Mathematics for Economics

Get a grip edit

The first quadrant of the Cartesian plane has slippery slopes called rectangular hyperbolas with the axes as asymptotes. Since requisitioning resources, and other topics in economic study, deal in inverse proportion, these trajectories are ubiquitous. Moving into the parameter spaces of trade, commerce, and promise, the hyperbola is an experienced slippery slope calling for traction. The first chapter of this book provides that traction with metric geometry. Use of hyperbolic coordinates yields parameters in the upper half-plane where a common model of hyperbolic geometry lives. In other words, this book promulgates economic motivations to use hyperbolic geometry and appropriate mappings. Although the quadrant appears to be bounded by the x-and-y-axes, in the hyperbolic topology it is an infinite surface with curvature negative-unity everywhere.

Coding change edit

Trends and cycles are seen in econometrics and the second chapter considers methods of systemics for use with temporal data. A differential equation expresses a model by a function and its rate of change. A case where a pair of differential equation hold simultaneously leads to matrix analysis.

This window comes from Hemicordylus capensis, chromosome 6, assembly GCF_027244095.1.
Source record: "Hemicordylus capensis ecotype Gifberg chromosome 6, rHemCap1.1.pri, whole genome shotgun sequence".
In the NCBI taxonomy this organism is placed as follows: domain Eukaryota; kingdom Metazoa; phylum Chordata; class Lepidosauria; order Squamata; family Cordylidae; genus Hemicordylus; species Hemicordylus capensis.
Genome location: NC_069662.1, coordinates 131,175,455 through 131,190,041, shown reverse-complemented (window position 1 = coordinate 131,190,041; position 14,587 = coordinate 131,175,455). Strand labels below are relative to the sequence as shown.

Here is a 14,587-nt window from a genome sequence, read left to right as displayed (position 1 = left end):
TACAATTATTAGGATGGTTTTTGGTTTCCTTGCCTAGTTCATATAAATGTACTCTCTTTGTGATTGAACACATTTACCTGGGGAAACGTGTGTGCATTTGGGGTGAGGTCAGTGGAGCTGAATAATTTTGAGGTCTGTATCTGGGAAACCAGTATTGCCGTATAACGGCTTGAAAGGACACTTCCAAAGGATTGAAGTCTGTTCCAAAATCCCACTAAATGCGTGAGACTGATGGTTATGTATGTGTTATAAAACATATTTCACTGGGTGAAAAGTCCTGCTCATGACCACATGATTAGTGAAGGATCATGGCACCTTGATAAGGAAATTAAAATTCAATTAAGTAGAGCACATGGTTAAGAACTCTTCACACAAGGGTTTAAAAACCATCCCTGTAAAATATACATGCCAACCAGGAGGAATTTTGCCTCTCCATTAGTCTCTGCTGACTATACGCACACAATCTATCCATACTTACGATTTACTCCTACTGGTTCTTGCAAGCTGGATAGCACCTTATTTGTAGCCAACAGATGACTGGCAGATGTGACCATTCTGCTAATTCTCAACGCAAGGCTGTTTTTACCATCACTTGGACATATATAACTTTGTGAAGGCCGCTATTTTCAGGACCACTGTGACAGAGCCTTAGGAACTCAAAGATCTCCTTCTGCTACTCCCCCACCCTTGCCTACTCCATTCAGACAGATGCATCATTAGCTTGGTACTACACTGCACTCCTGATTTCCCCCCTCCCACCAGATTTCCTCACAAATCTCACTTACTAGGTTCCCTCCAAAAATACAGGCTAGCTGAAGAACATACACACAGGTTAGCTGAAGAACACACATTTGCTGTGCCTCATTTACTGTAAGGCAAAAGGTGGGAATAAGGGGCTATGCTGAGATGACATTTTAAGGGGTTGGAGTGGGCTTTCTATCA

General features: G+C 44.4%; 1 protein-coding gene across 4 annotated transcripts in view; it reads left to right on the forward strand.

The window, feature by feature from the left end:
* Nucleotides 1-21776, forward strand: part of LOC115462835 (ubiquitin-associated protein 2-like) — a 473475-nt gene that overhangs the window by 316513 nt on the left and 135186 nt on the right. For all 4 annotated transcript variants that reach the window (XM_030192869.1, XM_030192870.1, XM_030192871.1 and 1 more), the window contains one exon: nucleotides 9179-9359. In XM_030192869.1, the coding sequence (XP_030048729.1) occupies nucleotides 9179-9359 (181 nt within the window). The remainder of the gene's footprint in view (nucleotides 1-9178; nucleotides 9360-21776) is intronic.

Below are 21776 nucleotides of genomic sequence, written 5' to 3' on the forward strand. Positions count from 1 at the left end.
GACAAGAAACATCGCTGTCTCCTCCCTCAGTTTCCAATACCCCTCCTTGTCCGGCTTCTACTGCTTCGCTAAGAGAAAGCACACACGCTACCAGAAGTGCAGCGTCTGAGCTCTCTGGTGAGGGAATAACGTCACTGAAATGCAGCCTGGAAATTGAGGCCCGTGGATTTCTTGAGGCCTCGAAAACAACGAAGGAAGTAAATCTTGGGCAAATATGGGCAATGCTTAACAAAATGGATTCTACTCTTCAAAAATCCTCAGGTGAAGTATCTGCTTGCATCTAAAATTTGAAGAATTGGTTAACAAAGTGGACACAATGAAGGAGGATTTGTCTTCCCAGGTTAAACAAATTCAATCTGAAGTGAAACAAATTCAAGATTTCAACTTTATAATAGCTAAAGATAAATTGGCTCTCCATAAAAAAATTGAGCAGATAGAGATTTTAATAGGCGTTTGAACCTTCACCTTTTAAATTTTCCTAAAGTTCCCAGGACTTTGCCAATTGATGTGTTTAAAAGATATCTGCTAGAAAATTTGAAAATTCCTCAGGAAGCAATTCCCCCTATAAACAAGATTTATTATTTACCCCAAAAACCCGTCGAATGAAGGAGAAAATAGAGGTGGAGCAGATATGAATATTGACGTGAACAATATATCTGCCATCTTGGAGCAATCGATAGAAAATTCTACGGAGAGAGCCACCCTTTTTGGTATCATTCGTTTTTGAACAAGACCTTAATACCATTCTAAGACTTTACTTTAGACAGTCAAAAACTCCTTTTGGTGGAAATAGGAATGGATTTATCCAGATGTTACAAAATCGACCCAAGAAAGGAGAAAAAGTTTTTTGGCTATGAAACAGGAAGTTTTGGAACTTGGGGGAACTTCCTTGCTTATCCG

In business, comparison of this month’s total to last month gives the lag series of difference of totals. If


Considering a time series   of length k, polynomials in B can be evaluated on the time series. If one of them gives a value of zero, then xk can be expressed with of the other terms of that polynomial, yielding a predictive model.

Abstract mathematics edit

The following topics treated in other Wikibooks prepare one for technical economics:

  • Calculus, including the Chain rule, higher order derivatives, Taylor series, optimization, implicit differentiation, antiderivatives, integra formulas, improper integrals, Leibniz's rule, differential equations,
  • Linear Algebra, including bases, linear subspaces, systems of linear equations, scalar products, hyperplanes, eigenvalues, quadratic forms, semidefinite matrices, dominant diagonal.
  • Multivariable calculus, including open and closed sets, convex sets, level surfaces, gradients, tangent planes, chain rule, Taylor's theorem, convex and concave functions